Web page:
With their loss to the San Antonio Spurs in the Western Conference Finals, the vultures have started circling around the Oklahoma City Thunder. After five playoff runs in the Kevin Durant and Russell Westbrook era, the Thunder seem as far away from an NBA championship as ever. Ever since the James Harden trade, people have wondered whether Durant will leave Oklahoma City in 2016, when his contract expires. Has their window to contend already closed?
Of course, 2016 is still two seasons away and an awful lot can happen in that time. Two seasons ago, the Harden trade hadn't happened, Westbrook had never gotten injured and the Thunder had seemingly passed the Spurs in the West. Oklahoma City has taken a step back in their first two years without Harden, but they made the trade with the long view in mind, something which has gone out of fashion in our ADD society. The plan was always to peak in 2016.
When Durant enters unrestricted free agency for the first time in his career, what happens in 2016 will mean a lot more towards his decision than what happened in 2014. That's obvious if you think about it - if Durant was entering free agency this summer, would it really matter what happened in 2012? He's going to have some attractive options to consider, so the Thunder will need a compelling package to offer him in terms of competing for a title.
You have to woo a free agent based on what you will do for him in the future, not what you have done for him in the past. They have to look at the next few years and see a team ready to contend for a title, not one that contended for titles a few years ago. And that's where the Harden trade comes in - how good will Steven Adams, Jeremy Lamb and the No. 21 pick in 2014 be in two seasons? If those guys are cycling up, Oklahoma City is going to have a serious team.
In two years, Durant and Westbrook will be 27, Ibaka will be 26, Lamb will be 23 and Adams will be 22. That's your starting five - four lottery picks and one guy (Ibaka) who should have been taken in the lottery. All five have elite length and athleticism for their positions, all five will be near the prime of their careers and all five can contribute on both sides of the floor. You just don't see a team with that type of balance across all five positions very often.
Adams was always a long-term pick. After playing 23 minutes a game as a freshman at Pittsburgh, it's unlikely the Thunder thought he could contribute right away. Nevertheless, he already looks like a better two-way player than Kendrick Perkins, with per-36 minute averages of 8 points, 10 rebounds and 2 blocks on 50% shooting. He may never be a consistent post scorer, but at 7'0 25o with a 7'5 wingspan, he's an athletic Goliath with a soft touch around the rim.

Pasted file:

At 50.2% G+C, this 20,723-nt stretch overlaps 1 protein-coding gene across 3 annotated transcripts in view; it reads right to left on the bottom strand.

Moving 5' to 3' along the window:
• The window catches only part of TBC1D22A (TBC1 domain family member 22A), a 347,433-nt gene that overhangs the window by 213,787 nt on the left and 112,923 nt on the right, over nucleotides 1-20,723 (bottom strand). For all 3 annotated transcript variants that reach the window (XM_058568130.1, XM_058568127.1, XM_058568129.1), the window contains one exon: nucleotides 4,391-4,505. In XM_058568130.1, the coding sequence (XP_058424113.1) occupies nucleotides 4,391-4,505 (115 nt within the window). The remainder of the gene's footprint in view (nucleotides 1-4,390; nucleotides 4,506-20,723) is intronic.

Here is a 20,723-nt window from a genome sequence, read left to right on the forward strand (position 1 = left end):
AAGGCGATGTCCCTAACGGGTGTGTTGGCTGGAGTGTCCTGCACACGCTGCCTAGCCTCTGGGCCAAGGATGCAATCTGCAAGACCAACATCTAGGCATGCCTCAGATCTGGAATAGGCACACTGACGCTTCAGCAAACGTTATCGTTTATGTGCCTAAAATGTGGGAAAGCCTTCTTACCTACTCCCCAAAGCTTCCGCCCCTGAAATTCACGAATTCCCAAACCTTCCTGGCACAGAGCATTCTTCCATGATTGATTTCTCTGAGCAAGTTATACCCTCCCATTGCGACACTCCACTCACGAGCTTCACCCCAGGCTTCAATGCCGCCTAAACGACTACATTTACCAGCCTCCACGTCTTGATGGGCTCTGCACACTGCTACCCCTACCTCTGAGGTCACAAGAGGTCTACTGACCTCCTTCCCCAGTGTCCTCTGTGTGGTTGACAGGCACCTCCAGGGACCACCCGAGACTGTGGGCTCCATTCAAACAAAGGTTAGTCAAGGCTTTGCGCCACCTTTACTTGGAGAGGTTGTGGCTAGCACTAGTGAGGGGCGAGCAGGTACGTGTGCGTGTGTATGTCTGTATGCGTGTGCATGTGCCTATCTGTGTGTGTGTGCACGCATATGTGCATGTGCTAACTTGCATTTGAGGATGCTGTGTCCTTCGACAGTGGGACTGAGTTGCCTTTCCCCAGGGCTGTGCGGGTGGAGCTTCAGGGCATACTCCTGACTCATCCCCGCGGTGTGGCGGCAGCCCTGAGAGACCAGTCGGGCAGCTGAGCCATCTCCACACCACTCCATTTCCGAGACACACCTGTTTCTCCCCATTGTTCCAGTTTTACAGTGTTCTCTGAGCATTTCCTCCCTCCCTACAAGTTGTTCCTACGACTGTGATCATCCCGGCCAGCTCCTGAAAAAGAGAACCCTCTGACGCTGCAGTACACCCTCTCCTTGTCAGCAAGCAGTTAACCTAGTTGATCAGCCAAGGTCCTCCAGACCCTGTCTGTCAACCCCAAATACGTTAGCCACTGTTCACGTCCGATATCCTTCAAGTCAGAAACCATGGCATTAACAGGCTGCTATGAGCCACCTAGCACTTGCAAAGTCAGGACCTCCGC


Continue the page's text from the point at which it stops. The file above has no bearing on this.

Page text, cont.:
Lamb has received the brunt of the criticism for the Harden trade, but he's a 21-year-old who should be a senior in college whose proven he's an NBA-caliber player. He had very solid per-36 minutes averages this season - 16 points, 4 rebounds and 3 assists on 43% shooting - he just couldn't get minutes behind Scott Brooks' beloved veterans. He was inconsistent, but he was consistently better than Caron Butler and Derek Fisher for the entire season.
Lamb is the same age as Victor Oladipo and he's proven just as much in the NBA as the No. 2 pick in 2013. That's what's so intriguing about the young players in Oklahoma City - they are blue-chip lottery picks who have already put up good numbers. They would be foundation pieces on a rebuilding team and the Thunder just need them to be role players. Lamb and Adams both have All-Star upside and they are going to be the fourth and fifth options in 2016.
And while their bench proved to be their undoing in 2014, they should be in a much better position in two seasons, when they will have only homegrown players in their rotation. Thabo Sefolosha, Kendrick Perkins, Nick Collison, Fisher and Butler - all those guys could be out the door by 2016. At that point, the Thunder will have a bench spearheaded by Reggie Jackson, Perry Jones III and 2 firsts in 2014, where there will be a lot of good players on the board.
The key will be whether they pay Jackson once his contract expires next season. The Thunder have never paid the luxury tax since coming to Oklahoma City, but that's a bullet they will have in their gun going forward, since they won't be in line to hit the repeater penalty. If they are going to convince Durant to stay in town, they are going to need to prove they are willing to pay for a championship contender and they will have the financial resources to do it.
Most importantly, in two seasons, Durant, Westbrook and Ibaka will be the same age as LeBron James, Dwyane Wade and Chris Bosh when they united. All three of those guys became better decision-makers and defensive players as they moved later into their careers, a transition the Thunder stars are likely to make as well. And when the Big Three came together in 2010, the Heat didn't have 2-3 more lottery picks entering their prime in their supporting cast.
People are looking at Oklahoma City backwards - this is a young 59-win team with a ton of room for internal improvement. Barring injuries, which you can never really plan for, the 2014 version of the Thunder is going to be worse than the 2015 and 2016 versions. I look at the youth and upside on this team and see a group that could win 70+ games in two seasons. The window for Oklahoma City isn't beginning to close - it's only starting to crack open.